The olive ridley sea turtle (Lepidochelys olivacea) is threatened both at sea and on its nesting beaches, but things are improving for the species along the Azuero Peninsula, on Panama’s Pacific coast, thanks to collaboration between conservationists and communities.
Several beaches on the Azuero Peninsula are vital for the survival of the olive ridley turtle, since those strands are the sites of “arribadas,” when thousands of turtles converge on a beach during certain nights of the year to bury their eggs in the sand. Just a few years ago, hundreds of people arrived at those beaches, primarily La Marinera, to collect turtle eggs for sale — a tradition that has long been an important source of local income, but is devastating to plummeting sea turtle populations.
But that situation has improved thanks to the conservation work of the Panama Foundation (Fundación Panamá), especially conservationist Lenin Riquelme, who visited the area four years ago to observe the spectacle of an arribada and in the process found his mission. Not only is the olive ridley turtle now protected in the region, but in addition people in local communities are benefiting from their conservation thanks to the money they earn from ecotourism.
The closest protected area to La Marinera beach is the Isla Cañas Wildlife Refuge, a national protected area that is internationally recognized for its importance as a sea turtle nesting site. La Marinera itself, however, currently benefits from no protected status and is under the jurisdiction of Panama’s Maritime Authority. Riquelme and the Panama Foundation have tried to find ways to protect the Azuero Peninsula’s nesting beaches. In coordination with the National Environment Authority (ANAM) and Panama’s Maritime Authority, Riquelme has sought funding for the purchase of land and developed a project to involve local communities in conservation efforts.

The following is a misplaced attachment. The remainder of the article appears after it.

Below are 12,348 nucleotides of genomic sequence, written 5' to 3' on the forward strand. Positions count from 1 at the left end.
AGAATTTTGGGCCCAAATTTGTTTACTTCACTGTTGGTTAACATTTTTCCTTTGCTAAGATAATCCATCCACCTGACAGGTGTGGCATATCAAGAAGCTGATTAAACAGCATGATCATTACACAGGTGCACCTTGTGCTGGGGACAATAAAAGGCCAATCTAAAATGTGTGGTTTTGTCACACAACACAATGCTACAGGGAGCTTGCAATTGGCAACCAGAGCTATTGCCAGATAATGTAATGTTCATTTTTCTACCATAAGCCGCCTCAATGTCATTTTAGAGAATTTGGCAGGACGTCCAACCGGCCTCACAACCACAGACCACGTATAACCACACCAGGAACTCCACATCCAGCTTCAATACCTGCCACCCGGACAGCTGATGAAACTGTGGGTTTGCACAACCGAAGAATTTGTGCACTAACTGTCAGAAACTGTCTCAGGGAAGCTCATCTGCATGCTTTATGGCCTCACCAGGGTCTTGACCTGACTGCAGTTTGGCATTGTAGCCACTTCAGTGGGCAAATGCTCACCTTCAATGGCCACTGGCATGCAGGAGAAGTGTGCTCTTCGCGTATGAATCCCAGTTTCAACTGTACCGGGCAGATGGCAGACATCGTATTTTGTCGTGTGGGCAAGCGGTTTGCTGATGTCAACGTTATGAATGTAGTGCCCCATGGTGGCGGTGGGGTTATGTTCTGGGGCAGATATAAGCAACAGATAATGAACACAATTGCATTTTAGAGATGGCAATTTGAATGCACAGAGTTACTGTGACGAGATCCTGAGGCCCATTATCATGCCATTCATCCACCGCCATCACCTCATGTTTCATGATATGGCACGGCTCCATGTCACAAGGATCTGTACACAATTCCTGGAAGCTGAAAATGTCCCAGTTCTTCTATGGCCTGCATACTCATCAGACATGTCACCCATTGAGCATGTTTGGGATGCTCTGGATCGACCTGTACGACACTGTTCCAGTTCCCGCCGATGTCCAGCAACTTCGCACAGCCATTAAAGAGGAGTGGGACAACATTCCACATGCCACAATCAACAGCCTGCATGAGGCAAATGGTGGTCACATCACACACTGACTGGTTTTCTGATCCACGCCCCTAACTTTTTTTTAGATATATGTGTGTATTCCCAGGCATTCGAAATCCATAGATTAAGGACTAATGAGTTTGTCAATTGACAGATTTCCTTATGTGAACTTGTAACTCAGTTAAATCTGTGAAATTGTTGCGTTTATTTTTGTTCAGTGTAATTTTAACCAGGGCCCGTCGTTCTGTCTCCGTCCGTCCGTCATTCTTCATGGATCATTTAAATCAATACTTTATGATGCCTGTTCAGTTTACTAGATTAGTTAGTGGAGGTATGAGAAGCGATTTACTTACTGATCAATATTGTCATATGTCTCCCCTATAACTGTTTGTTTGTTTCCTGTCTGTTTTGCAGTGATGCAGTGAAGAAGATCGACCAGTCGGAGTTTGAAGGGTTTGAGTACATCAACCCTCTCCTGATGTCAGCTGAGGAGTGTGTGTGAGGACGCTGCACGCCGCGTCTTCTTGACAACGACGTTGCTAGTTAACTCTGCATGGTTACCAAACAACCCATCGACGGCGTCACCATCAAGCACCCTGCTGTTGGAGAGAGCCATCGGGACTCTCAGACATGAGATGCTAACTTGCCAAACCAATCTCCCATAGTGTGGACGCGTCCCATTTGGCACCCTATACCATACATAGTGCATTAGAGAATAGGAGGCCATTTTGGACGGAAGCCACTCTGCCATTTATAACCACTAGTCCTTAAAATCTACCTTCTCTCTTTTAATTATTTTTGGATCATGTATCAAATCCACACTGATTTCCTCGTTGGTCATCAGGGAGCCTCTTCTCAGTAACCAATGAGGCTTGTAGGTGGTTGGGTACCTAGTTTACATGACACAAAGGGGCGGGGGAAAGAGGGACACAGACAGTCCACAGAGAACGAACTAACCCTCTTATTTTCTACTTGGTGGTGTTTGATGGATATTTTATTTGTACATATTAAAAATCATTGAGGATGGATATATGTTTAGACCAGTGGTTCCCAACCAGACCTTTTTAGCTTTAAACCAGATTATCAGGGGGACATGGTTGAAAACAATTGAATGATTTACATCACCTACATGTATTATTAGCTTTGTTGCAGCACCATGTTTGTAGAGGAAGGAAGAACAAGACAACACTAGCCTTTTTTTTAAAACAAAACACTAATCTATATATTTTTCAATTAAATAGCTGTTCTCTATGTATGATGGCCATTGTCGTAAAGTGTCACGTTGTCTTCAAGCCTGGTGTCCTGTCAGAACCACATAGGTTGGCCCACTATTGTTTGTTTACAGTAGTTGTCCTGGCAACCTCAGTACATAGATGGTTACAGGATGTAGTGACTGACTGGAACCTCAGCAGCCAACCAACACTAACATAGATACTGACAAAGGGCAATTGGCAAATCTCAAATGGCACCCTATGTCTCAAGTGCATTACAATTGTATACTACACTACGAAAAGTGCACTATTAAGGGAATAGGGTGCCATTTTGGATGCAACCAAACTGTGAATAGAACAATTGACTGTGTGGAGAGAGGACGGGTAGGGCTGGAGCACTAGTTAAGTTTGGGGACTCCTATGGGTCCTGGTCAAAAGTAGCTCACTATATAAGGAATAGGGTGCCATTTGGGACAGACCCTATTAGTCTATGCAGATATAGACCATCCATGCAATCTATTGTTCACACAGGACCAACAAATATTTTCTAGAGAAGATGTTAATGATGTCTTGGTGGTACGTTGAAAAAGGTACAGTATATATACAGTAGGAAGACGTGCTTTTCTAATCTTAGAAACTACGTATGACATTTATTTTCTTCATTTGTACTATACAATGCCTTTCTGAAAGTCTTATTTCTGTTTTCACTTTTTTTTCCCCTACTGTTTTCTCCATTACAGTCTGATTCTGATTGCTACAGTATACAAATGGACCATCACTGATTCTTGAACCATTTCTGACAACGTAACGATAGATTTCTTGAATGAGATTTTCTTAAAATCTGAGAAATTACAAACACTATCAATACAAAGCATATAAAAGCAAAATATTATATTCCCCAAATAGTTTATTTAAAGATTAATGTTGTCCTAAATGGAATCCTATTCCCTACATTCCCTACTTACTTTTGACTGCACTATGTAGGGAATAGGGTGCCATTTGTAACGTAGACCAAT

His efforts resulted in a new private reserve: the 247-acre (100-hectare) Juventino Frías Oda Reserve in Pachotal, south of La Marinera, which is administered by the Panama Foundation with funding from the government of Holland through the IUCN. The Maritime Authority supports the Foundation’s efforts to patrol the reserve, whereas the U.S. Fish and Wildlife Service — International Affairs Division funded an ecotourism project that has attracted the involvement of communities near 16 important sea turtle nesting beaches. Other beaches on the peninsula are nesting sites for sea turtles such as the leatherback (Dermochelys coriacea), black turtle (Chelonia agassizii), and possibly the loggerhead (Caretta caretta).
The ecotourism project has converted local communities into champions of conservation, not just of sea turtles but also the flora and fauna of the tropical dry forest, an ecosystem that once covered the peninsula but has been reduced to small, isolated remnants. Nearly 20,000 people in 20 communities along 30 miles (50 kilometers) of coastline are now involved in the project. Thanks to training from the Panama Foundation and ANAM, the residents, who once poached turtle eggs and destroyed forest, have learned to establish turtle hatcheries, and farm their land and graze cattle more sustainably to conserve soils and vegetation. Many families are also earning extra income from tourism.